Safety and effectiveness of endovascular therapy for claudication in octogenarians

Journal Annals of Vascular Surgery
Authors Jones, Douglas W., Jeffrey J. Siracuse, Ashley Graham, Peter H. Connolly, Art Sedrakyan, Darren B. Schneider, and Andrew J. Meltzer
Year Published 2014
Link to Publication


Advanced age (≥80 years) has been associated with adverse outcomes after lower extremity bypass for critical limb ischemia (CLI), but endovascular therapy (ET) is reported to have comparable safety across age groups. Here, we assess the safety and effectiveness of advanced age on outcomes after ET for lifestyle-limiting intermittent claudication (IC).


A retrospective review of a prospectively maintained institutional database (2007–2012) identified all patients undergoing ET for IC. Demographics, procedural details, and outcomes were assessed via univariate analysis and multivariate Cox regression. Effectiveness was assessed across a panel of outcome metrics including the following: overall survival, freedom from major adverse limb event (MALE), and freedom from reintervention, amputation, or restenosis (RAS). Freedom from MALE + perioperative death (MALE + POD) was the primary safety end point.


Two hundred thirty-six patients underwent primary ET for 284 affected limbs. Of these, 46 interventions (16%) were performed in patients ≥80 years old. The average age of octogenarians treated was 84.4 years compared with 67.4 years among those aged <80 (P < 0.001). Compared with younger claudicants, octogenarians were less likely to have hypercholesterolemia (43.5% vs. 63.9%, P = 0.01) and more likely to deny a history of smoking (41.3% vs. 14.7%, P < 0.001). Octogenarians were also more likely to undergo interventions involving the popliteal artery (50% vs. 31.9%, P = 0.03). There were no other significant differences in demographics, comorbidities, TransAtlantic Inter-Society Consensus II classification, or treated arterial segment. Thirty-day freedom from MALE + POD was 100% in octogenarians and 99.6% in patients <80 years, with no difference between age groups. There were no differences in freedom from MALE, freedom from RAS, or overall survival at 1- and 3-year follow-up.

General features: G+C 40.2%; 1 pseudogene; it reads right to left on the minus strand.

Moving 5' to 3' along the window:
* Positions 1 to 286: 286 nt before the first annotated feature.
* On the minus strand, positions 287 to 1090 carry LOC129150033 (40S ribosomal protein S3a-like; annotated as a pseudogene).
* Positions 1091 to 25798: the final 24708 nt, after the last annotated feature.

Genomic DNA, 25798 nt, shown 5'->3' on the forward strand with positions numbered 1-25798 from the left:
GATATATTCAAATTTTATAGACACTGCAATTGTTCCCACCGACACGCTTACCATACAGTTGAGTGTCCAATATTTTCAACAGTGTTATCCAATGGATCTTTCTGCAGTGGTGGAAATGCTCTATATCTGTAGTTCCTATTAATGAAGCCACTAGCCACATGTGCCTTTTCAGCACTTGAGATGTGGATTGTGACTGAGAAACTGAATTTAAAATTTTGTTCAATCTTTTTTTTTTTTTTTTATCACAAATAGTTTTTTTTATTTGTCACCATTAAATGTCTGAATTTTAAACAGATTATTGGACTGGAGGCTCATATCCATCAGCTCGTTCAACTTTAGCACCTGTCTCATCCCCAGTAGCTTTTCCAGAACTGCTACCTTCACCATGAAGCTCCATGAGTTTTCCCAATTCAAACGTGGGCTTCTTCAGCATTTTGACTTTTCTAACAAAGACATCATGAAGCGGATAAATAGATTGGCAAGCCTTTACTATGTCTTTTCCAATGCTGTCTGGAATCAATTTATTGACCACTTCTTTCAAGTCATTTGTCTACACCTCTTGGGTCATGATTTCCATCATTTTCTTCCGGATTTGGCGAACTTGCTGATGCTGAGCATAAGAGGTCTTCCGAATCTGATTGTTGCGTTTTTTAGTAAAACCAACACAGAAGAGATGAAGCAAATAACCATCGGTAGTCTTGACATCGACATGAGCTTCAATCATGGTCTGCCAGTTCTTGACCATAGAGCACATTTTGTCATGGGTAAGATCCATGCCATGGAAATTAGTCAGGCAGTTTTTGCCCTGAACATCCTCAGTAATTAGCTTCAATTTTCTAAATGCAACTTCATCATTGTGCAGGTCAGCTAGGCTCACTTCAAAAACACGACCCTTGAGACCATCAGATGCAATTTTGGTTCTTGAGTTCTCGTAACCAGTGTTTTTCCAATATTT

Although age >80 years has been identified as an independent risk factor for poor outcomes in the surgical treatment of CLI, our results suggest that ET for selected octogenarians with lifestyle-limiting claudication is as safe and effective as ET in younger patients. Advanced age alone should not prohibit consideration of ET for patients with IC.